It appears that some daylight is still visible looking through the building, so the roof is not yet finished in the picture below.
In this picture they are applying finishing touches.
And finally, the outer shell has been completed. Now that construction is concentrated on the inside, there is not as much to see, so I will find some other place to visit on my morning jog.
There have been interesting things happening at the grain elevator, with an even bigger machine than the ones in these pictures. The workers there may also have been wondering why a strange guy kept taking pictures. I will tell you about that tomorrow.

Wednesday, April 22, 2009

Art in the lobby

There is almost always some sort of art exhibit in the Core Building. At the end of the school year the art classes display their efforts.

One student liked the style of Jackson Pollock.
A class in mosaics was offered this semester, and there were a number of pieces from that class. None was more striking or stranger than this female torso.
I know the student who painted the picture below. I will have to ask her if she is in her Degas period.
Update: The assignment on the last picture make a picture without using a brush. It was done with chopsticks and a pallet knife.

The blooming trees

The magnolia trees are blooming this week, and they are spectacular.
Some interesting tidbits about magnolias--they are pollinated by beetles, not by bees, many species are native to the U.S., and most of the trees planted here are probably hybrids. The magnolia is the state flower of Mississippi.

Also blooming, though you might not recognize the flowers as flowers, are the Norway maples. As its name suggests, it is not a native tree but an import from Europe. Although a great many have been planted in Rensselaer, conservationists consider it a weed and would like to see it eradicated.
(You cannot make maple sugar from Norway maple. You need sugar maple trees for that.)

Silver maples are a native tree, but they bloomed a weeks ago and are busy growing their seeds.

Tuesday, April 21, 2009

Earth Day and the Cystic Fibrosis 5K

On Saturday morning I stopped by Brookside Park to see how many people were running in the 5K run that was supporting research on cystic fibrosis. It was a rather small group of runners, but there was a very large crowd.

They ran the same route that the Santa Shuffle runs in December. I noticed that the one mile mark was different this year. In the past it was almost certainly short. I wonder if they used a site like the USATF site to find the mile marks. By the end of the race the runners were very strung out. Some of the young runners do not seem to have run much and found that 5K is hard to do without some training.
I do not know if they will post any results. The hospital race is one of the few local races that does.

However, most people were not in the park for the race but for an Earth Day celebration. You could get a free red-oak sapling to plant in your yard from the Master Gardeners.
On the other side of the shelter the Lion's Club was selling hot dogs and refreshments.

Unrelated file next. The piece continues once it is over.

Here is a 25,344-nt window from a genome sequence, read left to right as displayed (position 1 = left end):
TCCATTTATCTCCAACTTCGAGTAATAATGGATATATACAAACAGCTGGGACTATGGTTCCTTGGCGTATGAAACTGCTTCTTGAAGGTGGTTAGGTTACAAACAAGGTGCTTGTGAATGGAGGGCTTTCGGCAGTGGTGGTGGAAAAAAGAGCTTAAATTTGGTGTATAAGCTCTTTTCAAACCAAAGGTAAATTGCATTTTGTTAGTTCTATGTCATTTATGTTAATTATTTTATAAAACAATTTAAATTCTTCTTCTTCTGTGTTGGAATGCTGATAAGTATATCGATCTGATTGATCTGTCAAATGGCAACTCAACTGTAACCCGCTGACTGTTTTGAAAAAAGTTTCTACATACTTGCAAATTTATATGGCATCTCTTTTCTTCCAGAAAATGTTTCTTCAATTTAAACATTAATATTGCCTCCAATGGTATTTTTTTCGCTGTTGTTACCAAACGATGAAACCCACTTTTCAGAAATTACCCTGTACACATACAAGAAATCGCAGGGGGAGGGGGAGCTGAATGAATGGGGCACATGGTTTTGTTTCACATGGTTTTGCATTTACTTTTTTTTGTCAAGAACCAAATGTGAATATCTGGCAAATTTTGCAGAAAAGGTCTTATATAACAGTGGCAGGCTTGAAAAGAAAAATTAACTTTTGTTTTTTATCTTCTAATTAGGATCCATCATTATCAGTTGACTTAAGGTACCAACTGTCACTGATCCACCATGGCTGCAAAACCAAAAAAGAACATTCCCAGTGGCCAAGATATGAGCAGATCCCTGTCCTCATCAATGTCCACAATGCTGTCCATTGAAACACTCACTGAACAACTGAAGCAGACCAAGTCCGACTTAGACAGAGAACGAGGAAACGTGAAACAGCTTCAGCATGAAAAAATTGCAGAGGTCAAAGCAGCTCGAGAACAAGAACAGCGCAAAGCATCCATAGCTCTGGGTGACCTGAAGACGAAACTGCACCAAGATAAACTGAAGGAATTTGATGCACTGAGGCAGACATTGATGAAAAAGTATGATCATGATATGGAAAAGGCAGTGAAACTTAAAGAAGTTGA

South of the shelter The Nature Conservancy was giving away wild petunias. (Wild Petunia--sounds like a hippy from the 1960s. I wonder if Desert Survivor has them where she lives and if they will ever appear on A Plant A Day.)
Also in the back was the city recycling truck with bales of plastic bottles. Did you recycle any of them?
It was the north side of the shelter that attracted the kids. There were a variety of games, and this blow-up structure in which kids could bounce.

Monday, April 20, 2009

Little 500 race and other weekend events

On Saturday, April 19, the annual Little 500 go-kart race was held. In addition to the race, which is not all that interesting to watch, there were a number of other events. I missed the football and volleyball scrimmages or games, but got some video clips of other things that were happening. I may have jinxed the girls softball game--when I came, the other team had a big inning, which gave me some good video, though I feel bad about showing the highlights for the visitors rather than the home team.



There are a lot more pictures here. (If you look hard enough, you will even find me in one of the pictures.)

Sunday, April 19, 2009

Toad chorus announces spring

I finally heard the songs of the toads in the seasonal pond east of Weston Cemetery. Unfortunately, when the toads try to get to the pond, they must cross a road, and a lot of them do not make it. On Sunday morning I saw six of them that had been killed by cars.
There were four near the main entrance to Weston Cemetery. They had been run over repeatedly and were very flat.
If the tadpoles make it to tiny toad status, many will have to cross the roads in the other way and there will be a repeat of the carnage.

My rant for Earth Week: The people who oppose wind farms often talk about the number of birds that will be killed by the rotating blades. The mere thought that anything could be killed by these blades strikes some people as reason to oppose wind farms. I wonder if these people ever get out of their cars and look at what is on and along the roads of American. There are dozens of birds, mammals, amphibians, or reptiles killed on every mile of even moderately busy roads. (And if we were worried about non vertebrates, it would be tens of thousands per mile. Check out any country road after a heavy rain for dead earthworms.)

A few years ago I thought it would be interesting to offer an offset to the wind-farm bird kills. Just as Al Gore says it is OK for him to use as much energy as a dozen normal people use because he offsets his carbon footprint, it would be OK for the wind farms to kill birds if for every bird they killed they saved a bird somewhere else. I could provide that service for a fee. I would go to the animal shelters, adopt cats, and kill them. Fewer cats, more birds.

It is good to rant every so often. I find it hard to take seriously the Al-Gore type of environmentalists, who talk the talk but cannot walk the walk. (By the way, electricity is fungible. That means paying for "green" electricity from the grid is nonsense.)